The Time Warner Cable Wi-Fi Dentifier Tool was designed as an interactive way to get users engaged and in no way intended to offend anyone. We’ve taken a closer look at the tool and understand how the characters and family composition used are not a true reflection of the diverse communities we serve so we have temporarily pulled it down and are revising the tool. We have a strong record in promoting, supporting and serving the LGBT community and are proud of consistently receiving the top score of 100% in the Human Rights Campaign (HRC) Corporate Equality Index. We appreciate your feedback and are always looking for ways to do better as a company.

Sincerely,

Evelyn Galarza
Time Warner Cable

So, there you go! We’re still a little bit non-plussed about how this tool made it by so many levels of approval before going live, but we guess that’s one of the problems with not having enough women in the corporate workplace.

And now a mea culpa of our own. Here’s a letter we received from a reader in response to our original post on Time Warner Cable. It turns out that not only did the tool force you to select a “straight” option, it also showed only white avatars — something we unfortunately failed to notice.

 Hey guys! I read your blog about time warner excluding gays from their animation set-up, ugh! Like they can’t get proper recognition like everyone else does! It’s really great to see people speak up on behalf of gays. But you cant choose to be black, either. But they’re only concerned about getting shot and killed by cops, recieving longer prison sentences (20% on average) than whites for the same crime, and desire equal oppurtunity in legal matters, employment etc. But who cares you can’t choose another race besides white, this is a gay issue and you stand up for them all!…. by getting sad u can’t choose a gay partner in an animated avatar. Good day :)

Ouch! But, hey, it’s good to have our readers keeping us on our toes, lest the speedy response from Time Warner Cable go to our head. Here’s how we responded to that reader — and if you visit the original post, you’ll see we made changes there, too:

Point taken. We guess our only excuse is that as sex and relationship writers exclusively, we always focus on issues of sexuality, orientation and gender issues. But we should have mentioned the lack of choice when it comes to race too — not sure if we can update on HuffPo, but we’ll update on our site.

And when we wrote back to Time Warner Cable, we mentioned the reader’s point, too:

Dear Evelyn,

Wow, thank you for taking our concerns so seriously. We appreciate the effort that went into building that tool and would love to see it reflect more diversity. While our focus as sex and relationship writers is on issues of gender and sexuality, we should also mention, while we have your ear, that the avatars being all white is also problematic. Again, thanks for your consideration. And congrats on the 100% rating by the HRC!

Sincerely,
Em & Lo

All of which is to say: Speak up when you see something that isn’t right! Even when you’re the little guy (or gal) and it’s the big guy (or gal) doing the thing that isn’t right. Because, sometimes, the big guy just needs a little nudge to do the right thing. Also: We’re not perfect, and we want you to tell us when we’re not! But feel free to tell us when we’re being awesome, too.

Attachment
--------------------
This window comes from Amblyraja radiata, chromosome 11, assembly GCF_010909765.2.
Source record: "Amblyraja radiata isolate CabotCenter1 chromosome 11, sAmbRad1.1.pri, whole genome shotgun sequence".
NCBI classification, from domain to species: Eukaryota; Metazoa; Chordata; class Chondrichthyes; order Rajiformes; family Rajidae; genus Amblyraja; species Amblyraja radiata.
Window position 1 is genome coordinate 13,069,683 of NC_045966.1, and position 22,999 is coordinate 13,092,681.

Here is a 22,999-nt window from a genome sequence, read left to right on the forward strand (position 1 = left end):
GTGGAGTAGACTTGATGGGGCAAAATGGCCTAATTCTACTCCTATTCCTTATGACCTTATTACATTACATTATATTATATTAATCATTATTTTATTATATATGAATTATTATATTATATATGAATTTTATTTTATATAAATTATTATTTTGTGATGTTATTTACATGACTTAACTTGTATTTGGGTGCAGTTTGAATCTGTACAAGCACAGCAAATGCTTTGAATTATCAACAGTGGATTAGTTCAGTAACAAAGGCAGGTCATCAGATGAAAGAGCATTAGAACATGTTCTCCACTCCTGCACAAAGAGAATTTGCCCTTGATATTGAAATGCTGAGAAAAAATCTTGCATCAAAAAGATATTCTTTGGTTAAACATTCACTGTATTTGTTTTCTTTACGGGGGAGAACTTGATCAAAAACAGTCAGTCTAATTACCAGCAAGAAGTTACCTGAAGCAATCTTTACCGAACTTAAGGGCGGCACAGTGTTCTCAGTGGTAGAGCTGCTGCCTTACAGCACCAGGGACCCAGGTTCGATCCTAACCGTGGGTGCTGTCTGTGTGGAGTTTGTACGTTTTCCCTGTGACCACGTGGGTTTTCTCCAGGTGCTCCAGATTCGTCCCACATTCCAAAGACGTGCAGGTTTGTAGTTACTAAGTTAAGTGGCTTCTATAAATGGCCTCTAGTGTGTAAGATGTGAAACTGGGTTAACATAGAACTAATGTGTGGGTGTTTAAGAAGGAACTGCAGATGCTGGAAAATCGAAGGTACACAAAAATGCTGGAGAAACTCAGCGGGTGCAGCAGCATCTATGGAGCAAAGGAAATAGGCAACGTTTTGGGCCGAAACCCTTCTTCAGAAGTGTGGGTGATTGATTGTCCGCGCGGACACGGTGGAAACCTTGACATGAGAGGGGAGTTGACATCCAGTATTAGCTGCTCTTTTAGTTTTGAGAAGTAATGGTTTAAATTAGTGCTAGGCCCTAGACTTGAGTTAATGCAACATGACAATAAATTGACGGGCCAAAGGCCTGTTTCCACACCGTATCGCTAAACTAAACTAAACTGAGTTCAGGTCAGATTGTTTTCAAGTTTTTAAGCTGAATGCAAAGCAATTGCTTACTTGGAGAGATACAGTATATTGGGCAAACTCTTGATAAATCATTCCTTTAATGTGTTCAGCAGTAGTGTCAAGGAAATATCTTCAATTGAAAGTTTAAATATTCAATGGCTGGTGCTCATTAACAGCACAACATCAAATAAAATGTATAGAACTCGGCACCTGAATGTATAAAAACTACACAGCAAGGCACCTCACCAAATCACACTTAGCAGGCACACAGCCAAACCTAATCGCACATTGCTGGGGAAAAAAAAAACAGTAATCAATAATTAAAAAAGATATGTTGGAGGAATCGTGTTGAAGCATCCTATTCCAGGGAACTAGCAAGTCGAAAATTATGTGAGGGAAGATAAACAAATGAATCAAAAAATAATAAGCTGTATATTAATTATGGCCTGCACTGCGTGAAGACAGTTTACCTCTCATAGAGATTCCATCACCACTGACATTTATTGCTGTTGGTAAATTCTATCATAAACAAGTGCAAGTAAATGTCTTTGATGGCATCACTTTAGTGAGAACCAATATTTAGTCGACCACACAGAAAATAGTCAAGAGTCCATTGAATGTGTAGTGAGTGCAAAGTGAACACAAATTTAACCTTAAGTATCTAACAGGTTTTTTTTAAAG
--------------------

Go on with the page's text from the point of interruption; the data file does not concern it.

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St. Paddy’s Horoscopes for the Week of March 9th, 2015

March 9th, 2015

photo via Flickr

Each week, we at EMandLO.com predict the course of your love life for the week with our own version of irreverent horoscopes — ignore our advice at your own peril. (Hyperbole intended for dramatic effect.)

aries (Mar. 21st-Apr. 20th)
The stars say that you’ll be “romantically challenged” this week. Jeez, when did they get so politically correct? What they mean to say is that you’ll be a dating dumbass all week, so just hang with your good buddies, drink like an Irish fish and avoid any and all romantic encounters for at least seven days. And that’s an order from the love doctors.

taurus (Apr. 21st-May 20th)
Sometimes we think the stars would rather be hosting a daytime talk show or writing self-help books with titles like “Who Moved My Constellation?” They’re always giving us messages in such platitudes! This week they’d like you to know that you have an unhealthy fear of intimacy and commitment. We’d like to add that you have a very heathly fear of green-food-dyed beer.

gemini (May 21st-June 21st)
Nobody puts Baby in a corner. This week, a particularly annoying “nobody” will be pursuing you all the way into that corner. If you don’t want to get backed into a corner — i. e. if you want to avoid a sloppy drunken make-out sesh in a corner booth with annoying Traci/Tony from Accounts — then stay home and rent old Patrick Swayze flicks instead. Or if you need company, invite some close friends over (but no friends with benefits) for a night of whiskey and Irish ballad singing.

cancer (June 22nd-July 22nd)
You will be a tad fickle this week. Boredom will set in if the people around you are not exciting and full of adventure. Focus on group endeavors so that you don’t have to be partnered off with anyone in particular. Like marching with the gay and lesbian group in your local St. Patrick’s Day parade, whether they’re “allowed” to or not. Political activism is the next best thing to nookie.

leo (July 23rd-Aug. 22nd)